THE PSYCHOLOGICAL IMPACT
OF SEXUAL ASSAULT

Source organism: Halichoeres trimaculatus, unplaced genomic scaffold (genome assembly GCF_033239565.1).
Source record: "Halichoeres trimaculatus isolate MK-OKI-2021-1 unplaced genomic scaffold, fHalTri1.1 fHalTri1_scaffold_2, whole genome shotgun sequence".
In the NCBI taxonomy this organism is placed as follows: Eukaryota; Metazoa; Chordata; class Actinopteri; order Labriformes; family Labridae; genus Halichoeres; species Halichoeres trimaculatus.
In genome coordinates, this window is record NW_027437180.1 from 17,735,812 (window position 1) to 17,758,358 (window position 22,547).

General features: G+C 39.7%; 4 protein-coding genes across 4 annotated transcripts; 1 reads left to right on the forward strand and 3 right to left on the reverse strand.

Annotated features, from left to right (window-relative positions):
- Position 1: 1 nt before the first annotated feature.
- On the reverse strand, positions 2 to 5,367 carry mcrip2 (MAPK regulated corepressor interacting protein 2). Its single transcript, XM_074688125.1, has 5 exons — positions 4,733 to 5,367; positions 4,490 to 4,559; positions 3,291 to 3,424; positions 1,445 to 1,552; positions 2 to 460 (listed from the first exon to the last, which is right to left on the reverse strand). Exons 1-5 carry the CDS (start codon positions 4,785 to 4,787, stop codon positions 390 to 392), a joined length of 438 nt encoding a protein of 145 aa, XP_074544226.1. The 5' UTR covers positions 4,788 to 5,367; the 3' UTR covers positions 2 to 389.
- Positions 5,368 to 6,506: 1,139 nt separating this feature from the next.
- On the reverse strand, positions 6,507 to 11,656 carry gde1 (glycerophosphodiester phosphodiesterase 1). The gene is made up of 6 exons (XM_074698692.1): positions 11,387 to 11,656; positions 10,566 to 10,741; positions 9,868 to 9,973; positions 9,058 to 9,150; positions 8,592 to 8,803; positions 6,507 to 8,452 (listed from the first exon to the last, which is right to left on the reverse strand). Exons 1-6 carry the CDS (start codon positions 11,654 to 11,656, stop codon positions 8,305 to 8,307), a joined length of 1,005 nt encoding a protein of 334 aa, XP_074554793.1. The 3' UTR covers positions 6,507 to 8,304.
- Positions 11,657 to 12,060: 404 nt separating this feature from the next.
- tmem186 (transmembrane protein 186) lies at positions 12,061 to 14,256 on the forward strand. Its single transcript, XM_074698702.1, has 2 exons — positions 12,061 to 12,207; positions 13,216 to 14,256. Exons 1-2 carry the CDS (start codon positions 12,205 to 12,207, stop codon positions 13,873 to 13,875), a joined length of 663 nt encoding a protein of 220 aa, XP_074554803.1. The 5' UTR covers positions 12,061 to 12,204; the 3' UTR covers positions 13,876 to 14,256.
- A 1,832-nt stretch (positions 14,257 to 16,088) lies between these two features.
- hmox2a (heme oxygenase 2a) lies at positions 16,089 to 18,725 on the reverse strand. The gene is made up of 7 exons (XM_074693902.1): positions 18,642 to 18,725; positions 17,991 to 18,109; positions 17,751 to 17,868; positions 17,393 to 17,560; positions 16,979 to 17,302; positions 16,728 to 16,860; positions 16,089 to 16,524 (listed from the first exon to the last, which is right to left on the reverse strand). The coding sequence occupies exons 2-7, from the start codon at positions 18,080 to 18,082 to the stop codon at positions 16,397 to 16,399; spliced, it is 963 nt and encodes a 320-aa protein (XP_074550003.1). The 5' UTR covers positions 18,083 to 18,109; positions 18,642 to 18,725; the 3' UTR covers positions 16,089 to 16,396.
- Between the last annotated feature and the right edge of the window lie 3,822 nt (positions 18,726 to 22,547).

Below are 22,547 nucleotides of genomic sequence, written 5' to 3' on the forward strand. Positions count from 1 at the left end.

The medical and psychological consequences of sexual assault are wideranging. These may include physical injury, sexually transmitted diseases, risk of pregnancy, gynaecological trauma, medically explained and unexplained somatic symptoms, chronic illness, emotional disturbance, sexual dysfunction, suicide, and substance abuse (Koss and Harvey, 1991; Golding, 1994). While the immediate concern for the person who has been sexually assaulted may be the treatment of any physical injury (and finding evidence of the latter will be a focus for the forensic medical examiner to prove to courts that an assault has occurred; see Chapter 11), the psychological injuries are those that last. With high prevalence rates (see Chapter 1), it is possible to speculate that large numbers of women and men may have unresolved emotional difficulties related to histories of sexual assault. A history of sexual victimization is associated with overall increased health and medical system utilization (Koss et al., 1990). In those sexual assault survivors who do present to emergency clinics, follow-up rates are very low (Holmes et al., 1998). However, since the majority may never access any professional care (with sexual assault being the explicit presenting issue), a major neglected area of understanding is of the particular resilience individuals may demonstrate in coping with trauma in the aftermath of sexual assault. This chapter will provide an overview of the common affective, cognitive, and behavioural responses to sexual assault. The impact of ongoing stressors, vulnerability history, and assault-related variables that may affect post-assault psychological response will also be considered.